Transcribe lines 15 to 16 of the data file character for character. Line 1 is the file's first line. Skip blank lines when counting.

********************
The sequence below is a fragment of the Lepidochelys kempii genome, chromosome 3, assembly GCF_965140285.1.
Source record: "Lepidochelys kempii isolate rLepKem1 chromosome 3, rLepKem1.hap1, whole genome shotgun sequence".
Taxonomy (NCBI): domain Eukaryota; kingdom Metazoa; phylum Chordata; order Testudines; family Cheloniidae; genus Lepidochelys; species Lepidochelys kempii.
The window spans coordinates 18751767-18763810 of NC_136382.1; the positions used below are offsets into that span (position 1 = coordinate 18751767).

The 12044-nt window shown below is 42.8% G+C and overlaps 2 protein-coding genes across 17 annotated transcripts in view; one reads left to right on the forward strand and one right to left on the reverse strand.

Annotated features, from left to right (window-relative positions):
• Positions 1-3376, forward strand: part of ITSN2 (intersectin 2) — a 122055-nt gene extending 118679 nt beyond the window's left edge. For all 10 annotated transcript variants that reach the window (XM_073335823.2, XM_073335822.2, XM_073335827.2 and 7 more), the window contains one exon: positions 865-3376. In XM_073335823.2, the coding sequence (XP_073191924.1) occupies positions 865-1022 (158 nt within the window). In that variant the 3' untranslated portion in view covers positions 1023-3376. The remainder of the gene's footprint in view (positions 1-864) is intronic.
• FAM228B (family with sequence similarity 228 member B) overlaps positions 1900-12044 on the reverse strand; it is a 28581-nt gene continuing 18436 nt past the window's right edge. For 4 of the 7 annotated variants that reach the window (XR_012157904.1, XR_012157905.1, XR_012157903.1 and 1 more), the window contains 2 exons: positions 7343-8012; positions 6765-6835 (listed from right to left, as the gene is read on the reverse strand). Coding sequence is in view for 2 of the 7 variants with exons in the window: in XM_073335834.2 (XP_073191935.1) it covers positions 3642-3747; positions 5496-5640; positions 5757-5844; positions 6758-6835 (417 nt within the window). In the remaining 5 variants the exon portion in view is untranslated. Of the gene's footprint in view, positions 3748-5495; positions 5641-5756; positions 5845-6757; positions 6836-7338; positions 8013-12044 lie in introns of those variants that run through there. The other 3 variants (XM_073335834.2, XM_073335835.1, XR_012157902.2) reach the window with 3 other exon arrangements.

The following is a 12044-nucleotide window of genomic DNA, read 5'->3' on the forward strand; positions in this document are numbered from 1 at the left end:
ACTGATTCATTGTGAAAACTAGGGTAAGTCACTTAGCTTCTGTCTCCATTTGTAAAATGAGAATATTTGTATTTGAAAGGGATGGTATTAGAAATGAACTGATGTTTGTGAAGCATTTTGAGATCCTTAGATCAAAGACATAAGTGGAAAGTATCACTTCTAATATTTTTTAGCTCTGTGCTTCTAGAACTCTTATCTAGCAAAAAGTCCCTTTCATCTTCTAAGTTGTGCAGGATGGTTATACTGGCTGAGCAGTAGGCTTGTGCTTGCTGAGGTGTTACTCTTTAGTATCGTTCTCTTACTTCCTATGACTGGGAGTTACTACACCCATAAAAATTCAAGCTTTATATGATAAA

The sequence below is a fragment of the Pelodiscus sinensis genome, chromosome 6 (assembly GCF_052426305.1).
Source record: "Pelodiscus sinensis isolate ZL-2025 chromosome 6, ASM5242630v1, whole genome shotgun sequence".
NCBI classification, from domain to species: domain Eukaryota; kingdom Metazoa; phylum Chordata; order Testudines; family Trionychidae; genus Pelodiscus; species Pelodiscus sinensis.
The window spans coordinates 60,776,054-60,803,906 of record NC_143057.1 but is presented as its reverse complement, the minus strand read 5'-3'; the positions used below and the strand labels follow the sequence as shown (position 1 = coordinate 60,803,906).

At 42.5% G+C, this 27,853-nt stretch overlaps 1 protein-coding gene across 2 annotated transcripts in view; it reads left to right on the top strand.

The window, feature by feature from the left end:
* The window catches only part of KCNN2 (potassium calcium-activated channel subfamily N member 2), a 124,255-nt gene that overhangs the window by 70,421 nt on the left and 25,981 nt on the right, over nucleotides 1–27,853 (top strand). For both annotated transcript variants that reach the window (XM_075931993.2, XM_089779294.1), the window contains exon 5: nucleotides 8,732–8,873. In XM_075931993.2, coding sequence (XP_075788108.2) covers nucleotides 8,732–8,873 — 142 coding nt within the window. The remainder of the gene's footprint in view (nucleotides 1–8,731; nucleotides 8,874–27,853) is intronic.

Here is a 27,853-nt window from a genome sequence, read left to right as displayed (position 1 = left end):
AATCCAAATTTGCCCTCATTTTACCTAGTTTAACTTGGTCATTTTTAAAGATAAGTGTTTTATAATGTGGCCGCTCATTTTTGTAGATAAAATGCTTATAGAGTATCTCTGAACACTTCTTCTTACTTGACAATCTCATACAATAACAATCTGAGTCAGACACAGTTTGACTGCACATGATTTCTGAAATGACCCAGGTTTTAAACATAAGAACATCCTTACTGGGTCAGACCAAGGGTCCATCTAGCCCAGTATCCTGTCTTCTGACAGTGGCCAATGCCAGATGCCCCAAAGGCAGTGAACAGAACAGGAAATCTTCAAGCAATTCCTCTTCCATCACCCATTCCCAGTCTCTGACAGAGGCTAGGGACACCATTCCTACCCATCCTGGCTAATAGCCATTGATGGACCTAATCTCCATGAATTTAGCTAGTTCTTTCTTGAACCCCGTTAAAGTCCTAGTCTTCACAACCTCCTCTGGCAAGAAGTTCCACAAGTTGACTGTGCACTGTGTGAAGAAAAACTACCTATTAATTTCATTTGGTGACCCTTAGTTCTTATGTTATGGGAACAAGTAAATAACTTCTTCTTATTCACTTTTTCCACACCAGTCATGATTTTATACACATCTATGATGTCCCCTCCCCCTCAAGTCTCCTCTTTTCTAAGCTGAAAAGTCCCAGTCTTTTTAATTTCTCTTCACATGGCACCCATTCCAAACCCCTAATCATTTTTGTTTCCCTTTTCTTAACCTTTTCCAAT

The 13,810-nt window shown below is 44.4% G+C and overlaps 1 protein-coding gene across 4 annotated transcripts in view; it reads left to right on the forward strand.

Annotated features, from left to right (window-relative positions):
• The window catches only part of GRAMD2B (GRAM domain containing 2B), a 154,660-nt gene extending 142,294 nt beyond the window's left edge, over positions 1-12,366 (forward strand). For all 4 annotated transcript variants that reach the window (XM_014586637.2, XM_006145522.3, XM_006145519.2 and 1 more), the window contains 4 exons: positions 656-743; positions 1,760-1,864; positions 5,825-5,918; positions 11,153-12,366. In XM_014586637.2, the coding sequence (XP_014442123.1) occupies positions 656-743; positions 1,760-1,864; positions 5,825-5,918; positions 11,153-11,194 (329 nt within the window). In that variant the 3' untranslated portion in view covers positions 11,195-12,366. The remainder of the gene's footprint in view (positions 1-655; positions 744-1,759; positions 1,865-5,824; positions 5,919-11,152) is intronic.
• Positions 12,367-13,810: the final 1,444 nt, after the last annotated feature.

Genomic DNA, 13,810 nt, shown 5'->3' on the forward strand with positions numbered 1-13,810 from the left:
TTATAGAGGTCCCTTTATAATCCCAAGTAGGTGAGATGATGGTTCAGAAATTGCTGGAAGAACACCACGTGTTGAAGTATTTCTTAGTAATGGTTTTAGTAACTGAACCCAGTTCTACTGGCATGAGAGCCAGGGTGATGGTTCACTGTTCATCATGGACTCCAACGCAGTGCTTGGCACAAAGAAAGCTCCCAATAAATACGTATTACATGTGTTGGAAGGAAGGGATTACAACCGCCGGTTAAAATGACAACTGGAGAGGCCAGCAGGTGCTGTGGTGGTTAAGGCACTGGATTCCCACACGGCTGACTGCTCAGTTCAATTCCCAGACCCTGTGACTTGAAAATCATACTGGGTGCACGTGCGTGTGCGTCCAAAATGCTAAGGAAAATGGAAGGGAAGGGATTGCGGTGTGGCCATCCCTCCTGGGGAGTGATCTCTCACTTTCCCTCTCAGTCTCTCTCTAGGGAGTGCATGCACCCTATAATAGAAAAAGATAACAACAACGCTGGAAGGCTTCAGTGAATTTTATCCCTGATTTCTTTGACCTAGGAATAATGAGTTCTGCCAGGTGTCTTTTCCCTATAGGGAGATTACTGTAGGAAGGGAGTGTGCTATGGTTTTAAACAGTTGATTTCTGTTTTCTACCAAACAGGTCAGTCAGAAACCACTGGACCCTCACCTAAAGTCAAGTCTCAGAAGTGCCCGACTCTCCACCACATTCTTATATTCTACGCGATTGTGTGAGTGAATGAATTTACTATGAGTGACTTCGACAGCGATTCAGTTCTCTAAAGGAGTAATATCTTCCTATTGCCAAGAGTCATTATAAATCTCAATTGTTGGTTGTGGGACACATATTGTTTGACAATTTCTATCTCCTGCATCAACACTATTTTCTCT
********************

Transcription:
At 42.5% G+C, this 27,853-nt stretch overlaps 1 protein-coding gene across 2 annotated transcripts in view; it reads left to right on the top strand.

The window, feature by feature from the left end: